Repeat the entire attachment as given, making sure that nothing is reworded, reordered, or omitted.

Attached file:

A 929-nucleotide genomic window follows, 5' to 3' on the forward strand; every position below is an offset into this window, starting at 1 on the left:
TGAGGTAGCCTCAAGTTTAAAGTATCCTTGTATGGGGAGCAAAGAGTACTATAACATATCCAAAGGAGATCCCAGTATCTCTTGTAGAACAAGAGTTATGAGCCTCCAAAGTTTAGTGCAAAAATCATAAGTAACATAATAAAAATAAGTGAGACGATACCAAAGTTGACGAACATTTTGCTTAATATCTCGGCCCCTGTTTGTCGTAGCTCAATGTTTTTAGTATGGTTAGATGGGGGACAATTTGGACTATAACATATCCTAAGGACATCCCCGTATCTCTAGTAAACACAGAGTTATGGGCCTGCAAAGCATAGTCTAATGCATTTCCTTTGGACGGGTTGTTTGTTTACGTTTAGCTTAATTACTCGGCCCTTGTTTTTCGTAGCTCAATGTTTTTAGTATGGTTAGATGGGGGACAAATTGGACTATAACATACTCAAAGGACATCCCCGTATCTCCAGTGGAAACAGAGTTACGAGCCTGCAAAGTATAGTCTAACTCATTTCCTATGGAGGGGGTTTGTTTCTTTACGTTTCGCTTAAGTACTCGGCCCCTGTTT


A 929-nucleotide genomic window follows, 5' to 3' on the forward strand; every position below is an offset into this window, starting at 1 on the left:
TGAGGTAGCCTCAAGTTTAAAGTATCCTTGTATGGGGAGCAAAGAGTACTATAACATATCCAAAGGAGATCCCAGTATCTCTTGTAGAACAAGAGTTATGAGCCTCCAAAGTTTAGTGCAAAAATCATAAGTAACATAATAAAAATAAGTGAGACGATACCAAAGTTGACGAACATTTTGCTTAATATCTCGGCCCCTGTTTGTCGTAGCTCAATGTTTTTAGTATGGTTAGATGGGGGACAATTTGGACTATAACATATCCTAAGGACATCCCCGTATCTCTAGTAAACACAGAGTTATGGGCCTGCAAAGCATAGTCTAATGCATTTCCTTTGGACGGGTTGTTTGTTTACGTTTAGCTTAATTACTCGGCCCTTGTTTTTCGTAGCTCAATGTTTTTAGTATGGTTAGATGGGGGACAAATTGGACTATAACATACTCAAAGGACATCCCCGTATCTCCAGTGGAAACAGAGTTACGAGCCTGCAAAGTATAGTCTAACTCATTTCCTATGGAGGGGGTTTGTTTCTTTACGTTTCGCTTAAGTACTCGGCCCCTGTTT